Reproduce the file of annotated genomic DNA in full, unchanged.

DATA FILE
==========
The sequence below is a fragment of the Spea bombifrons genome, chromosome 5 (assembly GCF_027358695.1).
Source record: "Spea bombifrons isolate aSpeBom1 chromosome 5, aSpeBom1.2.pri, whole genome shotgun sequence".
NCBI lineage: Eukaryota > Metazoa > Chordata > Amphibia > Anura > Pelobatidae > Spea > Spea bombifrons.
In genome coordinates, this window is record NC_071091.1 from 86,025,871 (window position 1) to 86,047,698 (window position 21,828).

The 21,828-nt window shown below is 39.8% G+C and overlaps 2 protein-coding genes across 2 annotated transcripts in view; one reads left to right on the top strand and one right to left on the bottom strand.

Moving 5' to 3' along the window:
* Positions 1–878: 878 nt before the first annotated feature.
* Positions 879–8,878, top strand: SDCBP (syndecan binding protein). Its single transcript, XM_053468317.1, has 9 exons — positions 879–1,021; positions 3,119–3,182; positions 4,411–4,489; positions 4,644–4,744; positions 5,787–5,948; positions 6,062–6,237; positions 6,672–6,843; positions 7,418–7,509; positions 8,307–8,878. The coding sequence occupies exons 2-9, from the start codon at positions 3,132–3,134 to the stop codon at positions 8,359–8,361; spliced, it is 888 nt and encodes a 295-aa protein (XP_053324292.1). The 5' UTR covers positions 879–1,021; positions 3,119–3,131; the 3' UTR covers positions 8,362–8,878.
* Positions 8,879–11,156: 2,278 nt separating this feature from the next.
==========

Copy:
The sequence below is a fragment of the Spea bombifrons genome, chromosome 5 (assembly GCF_027358695.1).
Source record: "Spea bombifrons isolate aSpeBom1 chromosome 5, aSpeBom1.2.pri, whole genome shotgun sequence".
NCBI lineage: Eukaryota > Metazoa > Chordata > Amphibia > Anura > Pelobatidae > Spea > Spea bombifrons.
In genome coordinates, this window is record NC_071091.1 from 86,025,871 (window position 1) to 86,047,698 (window position 21,828).

The 21,828-nt window shown below is 39.8% G+C and overlaps 2 protein-coding genes across 2 annotated transcripts in view; one reads left to right on the top strand and one right to left on the bottom strand.

Moving 5' to 3' along the window:
* Positions 1–878: 878 nt before the first annotated feature.
* Positions 879–8,878, top strand: SDCBP (syndecan binding protein). Its single transcript, XM_053468317.1, has 9 exons — positions 879–1,021; positions 3,119–3,182; positions 4,411–4,489; positions 4,644–4,744; positions 5,787–5,948; positions 6,062–6,237; positions 6,672–6,843; positions 7,418–7,509; positions 8,307–8,878. The coding sequence occupies exons 2-9, from the start codon at positions 3,132–3,134 to the stop codon at positions 8,359–8,361; spliced, it is 888 nt and encodes a 295-aa protein (XP_053324292.1). The 5' UTR covers positions 879–1,021; positions 3,119–3,131; the 3' UTR covers positions 8,362–8,878.
* Positions 8,879–11,156: 2,278 nt separating this feature from the next.